An old Hindi film suddenly flashed in Purnima Roy’s mind one day when she called her three-year-old son Pankaj by name and he didn’t respond. She remembered a scene in which a character didn’t hear a rattle being shaken because he was deaf. Snap your fingers, she told her husband Manoj. Their son showed no reaction to the sound. The couple then decided to take him for a medical check-up.
The Roys lived in Jangalia, an hour’s journey from Tripura’s capital Agartala, with their sons Agantuk, 10 years older than Pankaj, and Mainak, a year younger. They grew especially apprehensive about Pankaj’s non-verbal status when they compared him to Mainak. When the doctor confirmed Pankaj’s deafness, they were thoroughly despondent and, like many other parents of children with disabilities, started looking for a ‘cure’.
A family friend recommended a speech therapist under whose guidance their deaf daughter had been showing progress. But Pankaj actively resisted therapy and so it was discontinued. However, he learnt to say ma, baba (father) and dada (older brother). Then someone told them about Apollo Hospital in Chennai. The doctors there recommended a ‘pocket model’ hearing aid (with a small box containing the microphone and amplifier) and said a surgical procedure would only have a 50 per cent chance of success. Pankaj, now 22, uses Sign Language, and to communicate with those who don’t know Sign he lip-reads and types on his phone.
The whole family chipped in to support Pankaj, says Purnima. Manoj, who works in the newspaper industry, has been of great assistance and she also appreciates Agantuk’s thoughtfulness – even from an early age he used to look after his younger siblings. Pankaj was enrolled in a private, mainstream Bengali-medium school in Jangalia but the teachers kept insisting that he move to a “suitable school”. Fortunately a suitable school literally came calling.
“Field workers from the Ferrando School for Speech and Hearing in Agartala were going door-to-door around the state to identify children with disabilities in need of education,” says Purnima. “They came to our house in 2006 and that is how we got to know of the school.” For two years she took Pankaj to Ferrando, commuting one hour each way; for a year after that he stayed in the school hostel; and finally the family thought it best to move lock stock and barrel to Agartala where they rented a house. “The school really helped in his upbringing and inculcated a sense of discipline in him,” says Purnima.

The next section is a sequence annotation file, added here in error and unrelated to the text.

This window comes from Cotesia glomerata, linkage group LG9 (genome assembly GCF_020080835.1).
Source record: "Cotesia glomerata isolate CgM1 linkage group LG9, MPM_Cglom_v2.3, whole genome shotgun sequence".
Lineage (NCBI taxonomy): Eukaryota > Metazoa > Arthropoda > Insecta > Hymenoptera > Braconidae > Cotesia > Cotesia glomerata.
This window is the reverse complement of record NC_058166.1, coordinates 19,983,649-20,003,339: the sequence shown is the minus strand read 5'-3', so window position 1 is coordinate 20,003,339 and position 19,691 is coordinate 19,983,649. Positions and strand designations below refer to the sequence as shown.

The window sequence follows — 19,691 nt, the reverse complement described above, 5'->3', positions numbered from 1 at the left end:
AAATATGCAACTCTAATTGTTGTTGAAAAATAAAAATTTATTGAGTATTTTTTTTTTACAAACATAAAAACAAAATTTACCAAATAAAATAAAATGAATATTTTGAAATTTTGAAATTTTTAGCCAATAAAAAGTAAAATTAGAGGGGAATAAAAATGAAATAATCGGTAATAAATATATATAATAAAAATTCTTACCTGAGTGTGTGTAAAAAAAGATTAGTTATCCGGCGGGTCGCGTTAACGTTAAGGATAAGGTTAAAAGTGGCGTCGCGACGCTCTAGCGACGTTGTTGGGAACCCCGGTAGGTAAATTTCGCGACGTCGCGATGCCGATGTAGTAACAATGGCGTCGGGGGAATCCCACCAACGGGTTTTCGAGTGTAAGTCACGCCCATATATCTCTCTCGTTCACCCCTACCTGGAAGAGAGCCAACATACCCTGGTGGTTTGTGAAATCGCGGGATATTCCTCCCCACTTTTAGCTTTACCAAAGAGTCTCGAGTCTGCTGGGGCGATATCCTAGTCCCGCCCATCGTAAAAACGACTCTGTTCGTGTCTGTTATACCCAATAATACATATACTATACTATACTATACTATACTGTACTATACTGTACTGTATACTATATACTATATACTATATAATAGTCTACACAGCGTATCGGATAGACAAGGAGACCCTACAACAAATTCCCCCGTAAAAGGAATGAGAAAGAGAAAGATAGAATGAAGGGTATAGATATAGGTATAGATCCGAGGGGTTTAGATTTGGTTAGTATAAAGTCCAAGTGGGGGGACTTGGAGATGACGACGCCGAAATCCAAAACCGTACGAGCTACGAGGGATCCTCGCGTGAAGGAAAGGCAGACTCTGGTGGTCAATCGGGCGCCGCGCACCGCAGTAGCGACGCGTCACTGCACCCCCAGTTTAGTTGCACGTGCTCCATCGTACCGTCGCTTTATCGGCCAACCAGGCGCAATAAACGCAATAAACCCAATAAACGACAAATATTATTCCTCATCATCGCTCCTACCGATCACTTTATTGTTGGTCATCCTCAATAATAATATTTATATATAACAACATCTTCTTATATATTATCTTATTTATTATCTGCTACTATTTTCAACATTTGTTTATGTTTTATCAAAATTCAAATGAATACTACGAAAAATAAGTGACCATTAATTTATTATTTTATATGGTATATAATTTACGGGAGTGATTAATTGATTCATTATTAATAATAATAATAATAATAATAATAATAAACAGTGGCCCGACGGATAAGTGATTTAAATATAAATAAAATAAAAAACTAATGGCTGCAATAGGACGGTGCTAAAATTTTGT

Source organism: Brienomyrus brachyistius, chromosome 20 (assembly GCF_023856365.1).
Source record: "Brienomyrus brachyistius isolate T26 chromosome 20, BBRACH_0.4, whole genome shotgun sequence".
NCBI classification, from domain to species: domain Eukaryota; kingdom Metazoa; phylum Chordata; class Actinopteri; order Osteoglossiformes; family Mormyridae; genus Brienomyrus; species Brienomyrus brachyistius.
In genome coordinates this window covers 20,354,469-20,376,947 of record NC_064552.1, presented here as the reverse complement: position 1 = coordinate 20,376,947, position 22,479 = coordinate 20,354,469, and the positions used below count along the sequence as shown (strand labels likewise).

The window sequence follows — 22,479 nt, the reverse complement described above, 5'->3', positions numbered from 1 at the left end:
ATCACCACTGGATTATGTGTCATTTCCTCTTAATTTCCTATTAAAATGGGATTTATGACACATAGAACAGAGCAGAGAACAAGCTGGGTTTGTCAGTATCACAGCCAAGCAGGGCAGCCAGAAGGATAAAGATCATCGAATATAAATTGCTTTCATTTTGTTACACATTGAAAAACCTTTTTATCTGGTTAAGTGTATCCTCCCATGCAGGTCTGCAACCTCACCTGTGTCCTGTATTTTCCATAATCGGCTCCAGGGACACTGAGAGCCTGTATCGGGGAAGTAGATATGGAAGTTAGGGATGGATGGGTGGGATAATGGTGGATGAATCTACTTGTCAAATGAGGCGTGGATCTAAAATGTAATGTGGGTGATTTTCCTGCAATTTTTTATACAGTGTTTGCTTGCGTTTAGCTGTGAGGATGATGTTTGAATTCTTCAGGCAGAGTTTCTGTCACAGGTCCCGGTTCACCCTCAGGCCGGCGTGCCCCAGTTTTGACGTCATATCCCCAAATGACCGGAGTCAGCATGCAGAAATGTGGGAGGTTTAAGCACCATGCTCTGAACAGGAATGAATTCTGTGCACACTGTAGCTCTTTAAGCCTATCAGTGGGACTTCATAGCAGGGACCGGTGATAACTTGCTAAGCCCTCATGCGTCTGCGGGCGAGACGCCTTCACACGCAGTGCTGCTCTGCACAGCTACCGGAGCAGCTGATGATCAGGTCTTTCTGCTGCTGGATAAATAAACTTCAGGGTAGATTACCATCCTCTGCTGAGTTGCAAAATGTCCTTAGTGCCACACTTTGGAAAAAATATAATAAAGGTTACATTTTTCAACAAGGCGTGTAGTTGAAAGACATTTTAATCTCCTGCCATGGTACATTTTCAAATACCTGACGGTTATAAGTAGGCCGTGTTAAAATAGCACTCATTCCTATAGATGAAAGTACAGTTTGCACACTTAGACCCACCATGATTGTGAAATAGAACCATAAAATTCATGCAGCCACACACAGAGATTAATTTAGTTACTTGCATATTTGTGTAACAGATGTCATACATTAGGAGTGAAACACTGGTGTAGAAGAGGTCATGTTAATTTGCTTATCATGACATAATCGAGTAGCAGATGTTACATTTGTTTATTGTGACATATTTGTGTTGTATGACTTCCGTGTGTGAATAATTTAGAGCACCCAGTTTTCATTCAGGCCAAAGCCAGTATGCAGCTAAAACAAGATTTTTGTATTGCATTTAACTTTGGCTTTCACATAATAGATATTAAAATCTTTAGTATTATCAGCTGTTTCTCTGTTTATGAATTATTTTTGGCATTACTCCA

Even before Pankaj was old enough to go to school he used to look at things like signboards and calendars and draw pictures of what he saw, says Purnima. On a National Integration Tour in March 2016, organised by the Assam Rifles, he gifted a painting to then president Pranab Mukherjee at the Rashtrapati Bhavan! He was a winner in 2015-16 of the national Cultural Talent Search Scholarship Scheme instituted by the Centre for Cultural Resources and Training. The scholarship entitled him to a fixed yearly amount and reimbursement for “training in the field of sculpture”. His painting talent also brought him the National Bal Shree Honour in 2017.
Pankaj was also strong in sports: he was on the school football team and played in out-of-state tournaments as well. Although he liked cricket and was a good batsman, the team management put him off, saying he wouldn’t be able to hear the other players when fielding. Keen on karate, he was encouraged by his master Pinaki Chakraborty to enter championships in states such as Gujarat and Maharashtra, and won a bronze medal at a national championship in Goa in 2019.
Currently doing his masters at the Government College of Art and Craft in Agartala, Pankaj is often called upon to be the photographer for his college functions. After passing out in 2023 he aims to do a formal course in photography. Given his looks, though, modelling could well be a lucrative hobby! He frequently takes the stage when the college conducts fashion shows and dance shows (“I pick up moves from dance videos”).
Purnima has a message for parents of children with disabilities: “Take your kids out into the world and they will gain confidence. Keep yourself abreast of what is happening around you. In this age of social media, you can find enough useful information and parent support groups to help you raise your child.”